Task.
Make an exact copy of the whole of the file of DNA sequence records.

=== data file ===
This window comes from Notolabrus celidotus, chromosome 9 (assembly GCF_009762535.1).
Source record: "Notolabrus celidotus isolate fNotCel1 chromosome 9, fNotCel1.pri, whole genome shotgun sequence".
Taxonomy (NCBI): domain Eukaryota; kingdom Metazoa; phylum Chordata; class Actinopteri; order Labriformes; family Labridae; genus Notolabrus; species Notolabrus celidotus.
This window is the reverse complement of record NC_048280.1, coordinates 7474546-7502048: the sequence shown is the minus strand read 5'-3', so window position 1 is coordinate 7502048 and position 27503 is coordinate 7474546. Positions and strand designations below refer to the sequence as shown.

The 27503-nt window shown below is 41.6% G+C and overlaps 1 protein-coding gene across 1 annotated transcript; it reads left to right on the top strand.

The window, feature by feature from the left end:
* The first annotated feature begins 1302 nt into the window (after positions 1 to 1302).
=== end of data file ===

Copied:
This window comes from Notolabrus celidotus, chromosome 9 (assembly GCF_009762535.1).
Source record: "Notolabrus celidotus isolate fNotCel1 chromosome 9, fNotCel1.pri, whole genome shotgun sequence".
Taxonomy (NCBI): domain Eukaryota; kingdom Metazoa; phylum Chordata; class Actinopteri; order Labriformes; family Labridae; genus Notolabrus; species Notolabrus celidotus.
This window is the reverse complement of record NC_048280.1, coordinates 7474546-7502048: the sequence shown is the minus strand read 5'-3', so window position 1 is coordinate 7502048 and position 27503 is coordinate 7474546. Positions and strand designations below refer to the sequence as shown.

The 27503-nt window shown below is 41.6% G+C and overlaps 1 protein-coding gene across 1 annotated transcript; it reads left to right on the top strand.

The window, feature by feature from the left end:
* The first annotated feature begins 1302 nt into the window (after positions 1 to 1302).